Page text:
XVI. Suretyship VS Guarantee G.R. Nos. 152505-06 September 13, 2007 ASSURANCE, INC., petitioner, 



Sometime in 1996, Equinox Land Corporation (Equinox), respondent, decided to construct five (5) additional floors to its existing building, the Eastgate Centre. It then sent invitations to bid to various building contractors. Four (4) building contractors, including J’Marc Construction & Development Corporation (J’Marc), responded. Finding the bid of J’Marc to be the most advantageous, Equinox offered the construction project to it. On February 22, 1997, J’Marc accepted the offer. Two days later, Equinox formally awarded to J’Marc the contract to build the extension for a consideration of P37,000,000.00. On February 24, 1997, J’Marc submitted to Equinox two (2) bonds, namely: (1) a surety bond issued by Prudential Guarantee and Assurance, Inc. (Prudential), herein petitioner, in the amount of P9,250,000.00 to guarantee the unliquidated portion of the advance payment payable to J’Marc; and (2) a performance bond likewise issued by Prudential in the amount of P7,400,000.00 to guarantee J’Marc’s faithful performance of its obligations under the construction agreement. Under the terms of the contract, J’Marc would supply all the labor, materials, tools, equipment, and supervision required to complete the project. J’Marc did not adhere to the terms of the contract. Faced with the problem of delay, Equinox formally gave J’Marc one final chance to take remedial steps in order to finish the project on time. However, J’Marc failed to undertake any corrective measure. Consequently, on July 10, 1997, Equinox terminated its contract with J’Marc and took over the project. On the same date, Equinox sent Prudential a letter claiming relief from J’Marc’s violations of the contract project. Equinox filed a complaint with the RTC for sum of money and damages against J’Marc and Prudential. Marc alleged that Equinox has no valid ground for terminating their contract. For its part, Prudential denied Equinox’s claims and instituted a cross-claim against J’Marc for any judgment that might be rendered against its bonds. CA ruled in favor of Equinox. ISSUE: WON erred in finding Prudential solidarily liable with J’Marc for damages. HELD: It is not disputed that Prudential entered into a suretyship contract with J’Marc. Section 175 of the Insurance Code defines a suretyship as "a contract or agreement whereby a party, called the suretyship, guarantees the performance by another party, called the principal or obligor, of an obligation or undertaking in favor of a third party, called the obligee. It includes official recognizances, stipulations, bonds, or undertakings issued under Act 536, as amended." Corollarily, Article 2047 of the Civil Code provides that suretyship arises upon the solidary binding of a person deemed the surety with the principal debtor for the purpose of fulfilling an obligation. SC held that while a surety and a guarantor are alike in that each promises to answer for the debt or default of another, the surety assumes liability as a regular party to the undertaking and hence its obligation is primary. SC reiterated the rule that while a contract of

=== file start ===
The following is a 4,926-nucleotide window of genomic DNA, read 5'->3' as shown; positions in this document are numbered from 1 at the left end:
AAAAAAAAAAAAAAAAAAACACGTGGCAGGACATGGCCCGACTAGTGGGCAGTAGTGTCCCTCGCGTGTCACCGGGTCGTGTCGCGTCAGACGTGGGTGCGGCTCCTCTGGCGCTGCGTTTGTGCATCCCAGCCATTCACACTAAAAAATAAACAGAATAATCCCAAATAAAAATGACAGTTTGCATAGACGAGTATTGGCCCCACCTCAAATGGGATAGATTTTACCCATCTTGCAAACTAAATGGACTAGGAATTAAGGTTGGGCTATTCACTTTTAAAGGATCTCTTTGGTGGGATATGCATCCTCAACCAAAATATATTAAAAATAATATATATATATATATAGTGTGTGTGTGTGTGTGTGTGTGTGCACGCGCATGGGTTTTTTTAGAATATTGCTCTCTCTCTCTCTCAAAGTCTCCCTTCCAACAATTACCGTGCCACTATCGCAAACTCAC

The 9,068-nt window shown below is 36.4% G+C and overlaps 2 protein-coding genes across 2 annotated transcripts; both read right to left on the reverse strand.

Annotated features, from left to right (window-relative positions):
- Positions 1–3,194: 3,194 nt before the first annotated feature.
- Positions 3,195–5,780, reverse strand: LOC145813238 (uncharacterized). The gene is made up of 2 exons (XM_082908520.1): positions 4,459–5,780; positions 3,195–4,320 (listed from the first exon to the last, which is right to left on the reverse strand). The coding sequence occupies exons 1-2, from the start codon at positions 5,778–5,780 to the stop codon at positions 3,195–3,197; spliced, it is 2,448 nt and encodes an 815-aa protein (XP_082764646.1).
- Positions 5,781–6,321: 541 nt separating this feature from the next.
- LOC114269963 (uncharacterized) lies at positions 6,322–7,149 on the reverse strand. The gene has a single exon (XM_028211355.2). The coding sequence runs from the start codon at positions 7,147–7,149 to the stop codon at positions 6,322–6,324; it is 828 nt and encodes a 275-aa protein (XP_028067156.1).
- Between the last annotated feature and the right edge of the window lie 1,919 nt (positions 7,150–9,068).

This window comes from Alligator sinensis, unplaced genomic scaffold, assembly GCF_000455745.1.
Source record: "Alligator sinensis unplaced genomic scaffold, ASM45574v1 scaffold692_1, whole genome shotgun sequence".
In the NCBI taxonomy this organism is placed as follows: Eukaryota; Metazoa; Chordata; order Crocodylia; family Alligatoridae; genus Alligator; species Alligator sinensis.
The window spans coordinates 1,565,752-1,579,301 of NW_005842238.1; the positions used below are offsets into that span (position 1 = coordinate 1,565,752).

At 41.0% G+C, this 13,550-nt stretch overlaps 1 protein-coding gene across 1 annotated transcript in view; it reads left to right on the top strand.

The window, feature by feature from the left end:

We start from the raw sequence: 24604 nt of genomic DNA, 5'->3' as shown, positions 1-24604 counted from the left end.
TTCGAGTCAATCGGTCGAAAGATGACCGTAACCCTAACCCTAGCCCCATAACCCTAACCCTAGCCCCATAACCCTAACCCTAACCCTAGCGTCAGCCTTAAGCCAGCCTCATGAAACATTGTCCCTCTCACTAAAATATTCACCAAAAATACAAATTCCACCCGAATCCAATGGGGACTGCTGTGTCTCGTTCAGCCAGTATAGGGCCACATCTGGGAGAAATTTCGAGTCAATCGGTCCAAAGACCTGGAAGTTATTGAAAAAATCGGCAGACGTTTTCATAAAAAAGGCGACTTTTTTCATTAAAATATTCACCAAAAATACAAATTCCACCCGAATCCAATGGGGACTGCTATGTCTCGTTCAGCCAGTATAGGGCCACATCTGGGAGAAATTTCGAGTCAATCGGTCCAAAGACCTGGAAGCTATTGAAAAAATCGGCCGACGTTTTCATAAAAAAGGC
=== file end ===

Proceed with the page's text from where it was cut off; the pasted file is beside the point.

primary. Petition Is denied. In other words. Prudential is barred from disclaiming that its liability with J’Marc is solidary. the surety’s liability to the creditor is said to be direct.surety is secondary only to a valid principal obligation. and absolute. Thus. the surety is directly and equally bound with the principal. .